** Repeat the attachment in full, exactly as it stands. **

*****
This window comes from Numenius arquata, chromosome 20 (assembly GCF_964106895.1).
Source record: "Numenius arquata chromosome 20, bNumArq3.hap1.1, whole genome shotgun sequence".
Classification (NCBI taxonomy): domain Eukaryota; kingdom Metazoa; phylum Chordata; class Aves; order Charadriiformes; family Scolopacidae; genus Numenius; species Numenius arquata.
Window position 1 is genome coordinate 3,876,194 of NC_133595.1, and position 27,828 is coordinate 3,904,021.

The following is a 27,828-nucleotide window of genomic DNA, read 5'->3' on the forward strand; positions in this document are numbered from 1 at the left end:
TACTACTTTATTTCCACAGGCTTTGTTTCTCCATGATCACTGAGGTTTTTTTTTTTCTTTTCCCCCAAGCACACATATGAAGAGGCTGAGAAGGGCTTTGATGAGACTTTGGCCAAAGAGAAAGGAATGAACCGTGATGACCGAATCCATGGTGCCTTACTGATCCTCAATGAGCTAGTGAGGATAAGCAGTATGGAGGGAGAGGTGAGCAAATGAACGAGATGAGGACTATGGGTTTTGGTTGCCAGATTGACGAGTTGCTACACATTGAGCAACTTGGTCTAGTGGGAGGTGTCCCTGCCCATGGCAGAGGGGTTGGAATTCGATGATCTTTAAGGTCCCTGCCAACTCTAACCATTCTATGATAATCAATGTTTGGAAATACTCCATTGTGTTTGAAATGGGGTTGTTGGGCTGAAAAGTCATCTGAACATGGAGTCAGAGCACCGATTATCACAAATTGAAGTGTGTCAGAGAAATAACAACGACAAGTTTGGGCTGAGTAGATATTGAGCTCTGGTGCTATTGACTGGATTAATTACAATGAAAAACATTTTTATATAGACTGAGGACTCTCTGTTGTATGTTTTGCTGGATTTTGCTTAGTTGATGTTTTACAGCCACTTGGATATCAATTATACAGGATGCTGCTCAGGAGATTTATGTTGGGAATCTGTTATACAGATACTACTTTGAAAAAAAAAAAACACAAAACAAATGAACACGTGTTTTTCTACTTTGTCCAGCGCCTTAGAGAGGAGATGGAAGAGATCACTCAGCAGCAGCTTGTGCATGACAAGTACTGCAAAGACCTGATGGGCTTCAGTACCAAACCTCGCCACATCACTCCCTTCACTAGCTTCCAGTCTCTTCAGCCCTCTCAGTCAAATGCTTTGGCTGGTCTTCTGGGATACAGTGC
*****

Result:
This window comes from Numenius arquata, chromosome 20 (assembly GCF_964106895.1).
Source record: "Numenius arquata chromosome 20, bNumArq3.hap1.1, whole genome shotgun sequence".
Classification (NCBI taxonomy): domain Eukaryota; kingdom Metazoa; phylum Chordata; class Aves; order Charadriiformes; family Scolopacidae; genus Numenius; species Numenius arquata.
Window position 1 is genome coordinate 3,876,194 of NC_133595.1, and position 27,828 is coordinate 3,904,021.

The following is a 27,828-nucleotide window of genomic DNA, read 5'->3' on the forward strand; positions in this document are numbered from 1 at the left end:
TACTACTTTATTTCCACAGGCTTTGTTTCTCCATGATCACTGAGGTTTTTTTTTTTCTTTTCCCCCAAGCACACATATGAAGAGGCTGAGAAGGGCTTTGATGAGACTTTGGCCAAAGAGAAAGGAATGAACCGTGATGACCGAATCCATGGTGCCTTACTGATCCTCAATGAGCTAGTGAGGATAAGCAGTATGGAGGGAGAGGTGAGCAAATGAACGAGATGAGGACTATGGGTTTTGGTTGCCAGATTGACGAGTTGCTACACATTGAGCAACTTGGTCTAGTGGGAGGTGTCCCTGCCCATGGCAGAGGGGTTGGAATTCGATGATCTTTAAGGTCCCTGCCAACTCTAACCATTCTATGATAATCAATGTTTGGAAATACTCCATTGTGTTTGAAATGGGGTTGTTGGGCTGAAAAGTCATCTGAACATGGAGTCAGAGCACCGATTATCACAAATTGAAGTGTGTCAGAGAAATAACAACGACAAGTTTGGGCTGAGTAGATATTGAGCTCTGGTGCTATTGACTGGATTAATTACAATGAAAAACATTTTTATATAGACTGAGGACTCTCTGTTGTATGTTTTGCTGGATTTTGCTTAGTTGATGTTTTACAGCCACTTGGATATCAATTATACAGGATGCTGCTCAGGAGATTTATGTTGGGAATCTGTTATACAGATACTACTTTGAAAAAAAAAAAACACAAAACAAATGAACACGTGTTTTTCTACTTTGTCCAGCGCCTTAGAGAGGAGATGGAAGAGATCACTCAGCAGCAGCTTGTGCATGACAAGTACTGCAAAGACCTGATGGGCTTCAGTACCAAACCTCGCCACATCACTCCCTTCACTAGCTTCCAGTCTCTTCAGCCCTCTCAGTCAAATGCTTTGGCTGGTCTTCTGGGATACAGTGC